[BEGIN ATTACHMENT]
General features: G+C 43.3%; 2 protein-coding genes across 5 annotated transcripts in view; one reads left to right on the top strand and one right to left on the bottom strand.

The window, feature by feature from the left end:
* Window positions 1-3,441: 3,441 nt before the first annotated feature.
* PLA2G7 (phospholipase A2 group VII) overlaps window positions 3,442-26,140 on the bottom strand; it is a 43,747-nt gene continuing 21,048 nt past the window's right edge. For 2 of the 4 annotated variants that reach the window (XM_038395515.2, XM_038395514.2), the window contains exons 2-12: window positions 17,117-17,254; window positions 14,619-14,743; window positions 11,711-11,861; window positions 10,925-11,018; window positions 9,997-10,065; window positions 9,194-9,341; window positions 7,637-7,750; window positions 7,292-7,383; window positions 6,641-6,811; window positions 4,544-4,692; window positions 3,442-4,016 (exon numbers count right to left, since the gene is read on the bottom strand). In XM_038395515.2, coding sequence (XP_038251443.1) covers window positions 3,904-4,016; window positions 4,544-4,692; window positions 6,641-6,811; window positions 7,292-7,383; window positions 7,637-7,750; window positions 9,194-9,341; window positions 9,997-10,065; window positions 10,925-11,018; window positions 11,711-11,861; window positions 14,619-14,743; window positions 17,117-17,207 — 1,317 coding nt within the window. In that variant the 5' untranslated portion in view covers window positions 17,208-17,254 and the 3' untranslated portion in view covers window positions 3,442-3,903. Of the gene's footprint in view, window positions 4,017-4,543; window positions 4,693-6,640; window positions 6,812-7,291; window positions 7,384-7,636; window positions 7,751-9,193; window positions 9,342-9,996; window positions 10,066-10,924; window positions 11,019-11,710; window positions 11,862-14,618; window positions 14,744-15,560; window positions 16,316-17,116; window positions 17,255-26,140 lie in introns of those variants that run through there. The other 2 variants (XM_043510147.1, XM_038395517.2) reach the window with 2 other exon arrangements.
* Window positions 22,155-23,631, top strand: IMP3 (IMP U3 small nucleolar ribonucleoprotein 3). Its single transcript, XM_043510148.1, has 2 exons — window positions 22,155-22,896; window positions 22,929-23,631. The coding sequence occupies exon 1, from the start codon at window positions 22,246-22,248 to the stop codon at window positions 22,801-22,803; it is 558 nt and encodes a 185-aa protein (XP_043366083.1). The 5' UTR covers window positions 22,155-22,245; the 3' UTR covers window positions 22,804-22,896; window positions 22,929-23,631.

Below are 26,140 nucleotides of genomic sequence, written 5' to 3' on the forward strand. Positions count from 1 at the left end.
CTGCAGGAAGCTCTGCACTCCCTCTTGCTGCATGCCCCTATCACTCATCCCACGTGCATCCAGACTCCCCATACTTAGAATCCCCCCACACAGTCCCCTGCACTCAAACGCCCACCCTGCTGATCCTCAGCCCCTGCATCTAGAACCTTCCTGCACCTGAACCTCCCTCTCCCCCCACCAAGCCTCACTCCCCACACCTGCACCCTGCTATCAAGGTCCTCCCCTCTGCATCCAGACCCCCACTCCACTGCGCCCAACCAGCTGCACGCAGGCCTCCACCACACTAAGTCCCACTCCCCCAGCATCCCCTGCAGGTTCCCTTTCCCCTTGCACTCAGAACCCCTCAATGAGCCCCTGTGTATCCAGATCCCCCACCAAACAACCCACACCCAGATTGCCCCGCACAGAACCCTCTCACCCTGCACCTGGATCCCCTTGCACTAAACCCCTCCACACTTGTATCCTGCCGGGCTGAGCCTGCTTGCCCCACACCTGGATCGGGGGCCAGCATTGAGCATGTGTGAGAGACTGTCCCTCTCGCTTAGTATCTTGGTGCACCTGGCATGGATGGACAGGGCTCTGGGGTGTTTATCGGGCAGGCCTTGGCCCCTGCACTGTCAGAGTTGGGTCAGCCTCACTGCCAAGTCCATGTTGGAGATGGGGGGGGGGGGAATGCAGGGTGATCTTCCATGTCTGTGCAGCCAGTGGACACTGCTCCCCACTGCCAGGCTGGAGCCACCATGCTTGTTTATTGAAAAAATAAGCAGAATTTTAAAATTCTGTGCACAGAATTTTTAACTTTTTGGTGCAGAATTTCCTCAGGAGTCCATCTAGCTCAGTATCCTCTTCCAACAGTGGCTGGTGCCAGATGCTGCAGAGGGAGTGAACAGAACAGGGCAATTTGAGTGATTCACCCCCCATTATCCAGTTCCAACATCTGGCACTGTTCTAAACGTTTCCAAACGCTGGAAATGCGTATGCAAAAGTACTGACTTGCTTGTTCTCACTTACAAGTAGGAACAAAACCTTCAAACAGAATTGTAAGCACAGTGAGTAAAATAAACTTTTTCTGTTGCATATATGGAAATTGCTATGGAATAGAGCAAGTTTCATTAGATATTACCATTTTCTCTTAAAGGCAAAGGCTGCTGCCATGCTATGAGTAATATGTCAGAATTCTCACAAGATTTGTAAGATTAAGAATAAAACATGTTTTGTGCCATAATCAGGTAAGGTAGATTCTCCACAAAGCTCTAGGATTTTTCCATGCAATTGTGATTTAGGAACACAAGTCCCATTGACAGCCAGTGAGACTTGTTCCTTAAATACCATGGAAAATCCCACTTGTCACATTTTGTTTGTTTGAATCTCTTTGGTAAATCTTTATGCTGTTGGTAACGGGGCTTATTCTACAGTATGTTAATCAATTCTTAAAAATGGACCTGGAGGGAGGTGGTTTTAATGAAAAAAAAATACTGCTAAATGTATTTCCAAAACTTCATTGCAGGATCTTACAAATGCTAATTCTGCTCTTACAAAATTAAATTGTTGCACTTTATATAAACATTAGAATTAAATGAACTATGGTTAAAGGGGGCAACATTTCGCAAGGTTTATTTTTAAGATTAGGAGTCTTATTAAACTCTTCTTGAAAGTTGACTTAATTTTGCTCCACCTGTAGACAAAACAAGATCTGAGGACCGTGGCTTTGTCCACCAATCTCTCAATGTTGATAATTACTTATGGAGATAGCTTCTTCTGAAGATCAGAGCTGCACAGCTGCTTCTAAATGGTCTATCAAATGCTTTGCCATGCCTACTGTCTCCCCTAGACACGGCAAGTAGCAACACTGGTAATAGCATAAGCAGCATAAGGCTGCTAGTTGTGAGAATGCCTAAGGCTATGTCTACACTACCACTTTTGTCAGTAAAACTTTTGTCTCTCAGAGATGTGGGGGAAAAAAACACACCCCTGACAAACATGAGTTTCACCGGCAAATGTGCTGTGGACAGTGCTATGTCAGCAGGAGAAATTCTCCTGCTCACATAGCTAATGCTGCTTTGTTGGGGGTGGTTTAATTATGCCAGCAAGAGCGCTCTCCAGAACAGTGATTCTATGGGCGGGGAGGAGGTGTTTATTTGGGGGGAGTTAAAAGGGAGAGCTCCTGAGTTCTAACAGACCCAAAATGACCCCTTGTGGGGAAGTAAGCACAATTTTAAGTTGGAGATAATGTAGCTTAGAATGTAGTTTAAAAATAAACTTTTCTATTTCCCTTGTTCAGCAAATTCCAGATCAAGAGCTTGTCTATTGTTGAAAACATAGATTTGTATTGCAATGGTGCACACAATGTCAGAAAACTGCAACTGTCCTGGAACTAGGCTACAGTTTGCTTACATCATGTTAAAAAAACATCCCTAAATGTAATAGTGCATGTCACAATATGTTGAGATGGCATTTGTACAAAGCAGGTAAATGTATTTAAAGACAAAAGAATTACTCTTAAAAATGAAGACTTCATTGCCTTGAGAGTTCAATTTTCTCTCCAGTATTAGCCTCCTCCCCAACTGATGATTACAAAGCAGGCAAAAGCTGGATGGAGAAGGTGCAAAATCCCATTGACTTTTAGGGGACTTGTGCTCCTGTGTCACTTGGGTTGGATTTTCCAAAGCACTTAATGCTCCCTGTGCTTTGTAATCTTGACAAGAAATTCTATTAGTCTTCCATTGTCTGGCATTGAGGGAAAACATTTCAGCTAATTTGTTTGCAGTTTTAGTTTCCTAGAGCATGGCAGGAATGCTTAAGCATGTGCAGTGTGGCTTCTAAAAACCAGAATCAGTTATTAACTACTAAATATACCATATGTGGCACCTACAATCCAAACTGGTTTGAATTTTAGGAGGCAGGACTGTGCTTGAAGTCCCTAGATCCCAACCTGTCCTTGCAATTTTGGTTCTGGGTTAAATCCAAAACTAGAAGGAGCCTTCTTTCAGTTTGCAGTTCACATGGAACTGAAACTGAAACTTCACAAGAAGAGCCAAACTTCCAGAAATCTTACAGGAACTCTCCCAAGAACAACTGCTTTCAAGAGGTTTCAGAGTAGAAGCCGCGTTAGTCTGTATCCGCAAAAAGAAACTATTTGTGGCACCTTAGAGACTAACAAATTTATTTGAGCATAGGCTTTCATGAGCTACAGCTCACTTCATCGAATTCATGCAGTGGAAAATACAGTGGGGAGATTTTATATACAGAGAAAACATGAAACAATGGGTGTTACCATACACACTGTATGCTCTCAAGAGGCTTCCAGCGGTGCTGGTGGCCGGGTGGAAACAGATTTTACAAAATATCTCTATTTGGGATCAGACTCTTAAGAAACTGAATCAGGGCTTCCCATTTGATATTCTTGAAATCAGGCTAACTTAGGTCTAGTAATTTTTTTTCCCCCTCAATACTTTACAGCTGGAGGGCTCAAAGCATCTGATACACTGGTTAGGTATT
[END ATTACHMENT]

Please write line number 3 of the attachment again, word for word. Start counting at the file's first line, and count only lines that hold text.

* Window positions 1-3,441: 3,441 nt before the first annotated feature.